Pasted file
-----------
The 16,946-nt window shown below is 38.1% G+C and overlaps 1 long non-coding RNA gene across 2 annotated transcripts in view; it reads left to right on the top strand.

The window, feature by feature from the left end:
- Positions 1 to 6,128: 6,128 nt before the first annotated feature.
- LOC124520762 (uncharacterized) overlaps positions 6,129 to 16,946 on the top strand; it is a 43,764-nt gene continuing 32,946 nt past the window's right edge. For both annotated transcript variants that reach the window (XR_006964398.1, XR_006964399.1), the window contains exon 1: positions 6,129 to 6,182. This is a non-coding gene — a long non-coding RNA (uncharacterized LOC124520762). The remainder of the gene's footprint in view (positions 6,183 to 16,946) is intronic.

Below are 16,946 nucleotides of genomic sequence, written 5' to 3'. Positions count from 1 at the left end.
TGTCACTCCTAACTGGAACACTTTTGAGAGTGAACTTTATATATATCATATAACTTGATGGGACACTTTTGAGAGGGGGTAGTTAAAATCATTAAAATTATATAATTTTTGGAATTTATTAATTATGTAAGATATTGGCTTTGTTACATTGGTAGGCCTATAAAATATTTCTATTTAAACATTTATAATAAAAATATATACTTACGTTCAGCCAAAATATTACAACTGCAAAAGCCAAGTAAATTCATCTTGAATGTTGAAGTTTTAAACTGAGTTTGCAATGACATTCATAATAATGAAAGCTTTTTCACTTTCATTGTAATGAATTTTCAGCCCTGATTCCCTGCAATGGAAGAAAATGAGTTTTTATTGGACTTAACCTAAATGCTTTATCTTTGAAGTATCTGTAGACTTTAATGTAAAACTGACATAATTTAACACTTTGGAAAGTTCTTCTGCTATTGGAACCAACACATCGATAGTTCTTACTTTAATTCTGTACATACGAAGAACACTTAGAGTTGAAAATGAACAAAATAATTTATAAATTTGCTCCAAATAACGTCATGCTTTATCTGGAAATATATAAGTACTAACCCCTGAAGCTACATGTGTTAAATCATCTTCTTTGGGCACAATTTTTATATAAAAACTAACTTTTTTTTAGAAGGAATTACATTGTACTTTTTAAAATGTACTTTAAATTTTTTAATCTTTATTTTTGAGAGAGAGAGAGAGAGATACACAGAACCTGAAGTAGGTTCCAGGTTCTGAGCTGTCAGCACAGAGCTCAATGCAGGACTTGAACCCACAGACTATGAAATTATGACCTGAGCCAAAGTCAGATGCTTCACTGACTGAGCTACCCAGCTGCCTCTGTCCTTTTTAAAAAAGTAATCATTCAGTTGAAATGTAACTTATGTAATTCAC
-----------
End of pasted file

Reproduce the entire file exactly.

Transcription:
The 16,946-nt window shown below is 38.1% G+C and overlaps 1 long non-coding RNA gene across 2 annotated transcripts in view; it reads left to right on the top strand.

The window, feature by feature from the left end:
- Positions 1 to 6,128: 6,128 nt before the first annotated feature.
- LOC124520762 (uncharacterized) overlaps positions 6,129 to 16,946 on the top strand; it is a 43,764-nt gene continuing 32,946 nt past the window's right edge. For both annotated transcript variants that reach the window (XR_006964398.1, XR_006964399.1), the window contains exon 1: positions 6,129 to 6,182. This is a non-coding gene — a long non-coding RNA (uncharacterized LOC124520762). The remainder of the gene's footprint in view (positions 6,183 to 16,946) is intronic.

Below are 16,946 nucleotides of genomic sequence, written 5' to 3'. Positions count from 1 at the left end.
TGTCACTCCTAACTGGAACACTTTTGAGAGTGAACTTTATATATATCATATAACTTGATGGGACACTTTTGAGAGGGGGTAGTTAAAATCATTAAAATTATATAATTTTTGGAATTTATTAATTATGTAAGATATTGGCTTTGTTACATTGGTAGGCCTATAAAATATTTCTATTTAAACATTTATAATAAAAATATATACTTACGTTCAGCCAAAATATTACAACTGCAAAAGCCAAGTAAATTCATCTTGAATGTTGAAGTTTTAAACTGAGTTTGCAATGACATTCATAATAATGAAAGCTTTTTCACTTTCATTGTAATGAATTTTCAGCCCTGATTCCCTGCAATGGAAGAAAATGAGTTTTTATTGGACTTAACCTAAATGCTTTATCTTTGAAGTATCTGTAGACTTTAATGTAAAACTGACATAATTTAACACTTTGGAAAGTTCTTCTGCTATTGGAACCAACACATCGATAGTTCTTACTTTAATTCTGTACATACGAAGAACACTTAGAGTTGAAAATGAACAAAATAATTTATAAATTTGCTCCAAATAACGTCATGCTTTATCTGGAAATATATAAGTACTAACCCCTGAAGCTACATGTGTTAAATCATCTTCTTTGGGCACAATTTTTATATAAAAACTAACTTTTTTTTAGAAGGAATTACATTGTACTTTTTAAAATGTACTTTAAATTTTTTAATCTTTATTTTTGAGAGAGAGAGAGAGAGATACACAGAACCTGAAGTAGGTTCCAGGTTCTGAGCTGTCAGCACAGAGCTCAATGCAGGACTTGAACCCACAGACTATGAAATTATGACCTGAGCCAAAGTCAGATGCTTCACTGACTGAGCTACCCAGCTGCCTCTGTCCTTTTTAAAAAAGTAATCATTCAGTTGAAATGTAACTTATGTAATTCAC